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Expanded roles, staff skills, and blurring professional boundaries: Impact of healthcare organisation ethos and structure on frontline staff (Preprint)

Davidson, Rosemary; Barrett, David Ian; Rixon, Lorna; Newman, Stanton; ACT Program

Authors

Rosemary Davidson

Lorna Rixon

Stanton Newman

ACT Program



Abstract

Background:
Coordinated care and telehealth services have the potential to deliver quality care to chronically ill patients. They can both reduce the economic burden of chronic care and maximize the delivery of clinical services. Such services require new behaviors, routines, and ways of working to improve health outcomes, administrative efficiency, cost-effectiveness, and user (patient and health professional) experience.

Objective:
The aim of this study was to assess how health care organization setup influences the perceptions and experience of service managers and frontline staff during the development and deployment of integrated care with and without telehealth.

Methods:
As part of a multinational project exploring the use of coordinated care and telehealth, questionnaires were sent to service managers and frontline practitioners. These questionnaires gathered quantitative and qualitative data related to organizational issues in the implementation of coordinated care and telehealth. Three analytical stages were followed: (1) preliminary analysis for a direct comparison of the responses of service managers and frontline staff to a range of organizational issues, (2) secondary analysis to establish statistically significant relationships between baseline and follow-up questionnaires, and (3) thematic analysis of free-text responses of service managers and frontline staff.

Results:
Both frontline practitioners and managers highlighted that training, tailored to the needs of different professional groups and staff grades, was a crucial element in the successful implementation of new services. Frontline staff were markedly less positive than managers in their views regarding the responsiveness of their organization and the pace of change.

Conclusions:
The data provide evidence that the setup of health care services is positively associated with outcomes in several areas, particularly tailored staff training, rewards for good service, staff satisfaction, and patient involvement.

Citation

Davidson, R., Barrett, D. I., Rixon, L., Newman, S., & ACT Program, . (2020). Expanded roles, staff skills, and blurring professional boundaries: Impact of healthcare organisation ethos and structure on frontline staff (Preprint). JMIR Nursing, 3(1), https://doi.org/10.2196/20282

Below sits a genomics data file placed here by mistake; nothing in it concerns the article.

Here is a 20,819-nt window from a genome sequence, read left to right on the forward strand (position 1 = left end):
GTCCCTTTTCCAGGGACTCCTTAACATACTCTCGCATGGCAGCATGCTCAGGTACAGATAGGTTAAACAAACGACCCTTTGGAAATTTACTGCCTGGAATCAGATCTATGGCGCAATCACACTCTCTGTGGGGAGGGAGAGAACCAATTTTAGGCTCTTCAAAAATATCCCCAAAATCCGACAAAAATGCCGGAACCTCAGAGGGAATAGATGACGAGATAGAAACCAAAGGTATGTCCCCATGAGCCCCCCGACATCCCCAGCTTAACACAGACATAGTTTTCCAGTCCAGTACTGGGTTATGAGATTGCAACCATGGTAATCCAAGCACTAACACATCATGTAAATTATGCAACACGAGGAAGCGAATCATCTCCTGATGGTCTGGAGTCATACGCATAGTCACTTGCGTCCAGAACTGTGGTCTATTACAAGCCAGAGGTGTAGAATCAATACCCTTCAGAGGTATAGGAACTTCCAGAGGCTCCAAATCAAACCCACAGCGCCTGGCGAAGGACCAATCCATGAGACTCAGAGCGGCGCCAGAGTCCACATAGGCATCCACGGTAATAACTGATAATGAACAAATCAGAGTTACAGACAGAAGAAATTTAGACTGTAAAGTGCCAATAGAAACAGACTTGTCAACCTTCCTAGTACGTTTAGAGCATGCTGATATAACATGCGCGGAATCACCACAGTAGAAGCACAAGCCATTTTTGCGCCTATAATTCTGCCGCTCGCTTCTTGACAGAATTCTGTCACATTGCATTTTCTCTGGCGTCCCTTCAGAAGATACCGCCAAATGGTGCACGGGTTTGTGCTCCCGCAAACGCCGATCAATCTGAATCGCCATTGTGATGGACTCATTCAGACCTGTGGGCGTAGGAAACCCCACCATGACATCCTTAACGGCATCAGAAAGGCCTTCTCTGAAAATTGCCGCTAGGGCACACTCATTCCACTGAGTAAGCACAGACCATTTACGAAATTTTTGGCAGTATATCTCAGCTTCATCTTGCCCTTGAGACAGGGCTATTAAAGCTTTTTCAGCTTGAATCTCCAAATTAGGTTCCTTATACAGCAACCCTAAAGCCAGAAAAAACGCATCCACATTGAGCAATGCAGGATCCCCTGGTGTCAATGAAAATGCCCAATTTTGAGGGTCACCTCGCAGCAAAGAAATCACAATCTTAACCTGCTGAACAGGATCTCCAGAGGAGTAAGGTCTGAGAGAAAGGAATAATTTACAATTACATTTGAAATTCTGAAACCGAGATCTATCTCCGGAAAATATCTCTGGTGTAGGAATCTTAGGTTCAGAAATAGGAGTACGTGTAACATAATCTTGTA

Journal Article Type Article
Acceptance Date Aug 27, 2020
Online Publication Date Oct 9, 2020
Publication Date 2020
Deposit Date Feb 2, 2021
Publicly Available Date Feb 3, 2021
Journal JMIR Nursing
Print ISSN 2562-7600
Publisher JMIR Publications
Peer Reviewed Peer Reviewed
Volume 3
Issue 1
Article Number e20282
DOI https://doi.org/10.2196/20282
Keywords Coordinated care; Telehealth; Health care organization; Staff engagement; staff training
Public URL https://hull-repository.worktribe.com/output/3562430
Publisher URL https://nursing.jmir.org/2020/1/e20282/

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Published article (138 Kb)
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Publisher Licence URL
https://creativecommons.org/licenses/by/4.0/

Copyright Statement
© Rosemary Davidson, David Ian Barrett, Lorna Rixon, Stanton Newman, ACT Program. Originally published in JMIR Nursing
Informatics (https://nursing.jmir.org), 09.10.2020. This is an open-access article distributed under the terms of the Creative Commons Attribution License (https://creativecommons.org/licenses/by/4.0/), which permits unrestricted use, distribution, and
reproduction in any medium, provided the original work, first published in the Journal of Medical Internet Research, is properly
cited. The complete bibliographic information, a link to the original publication on http://www.jmir.org/, as well as this copyright
and license information must be included.





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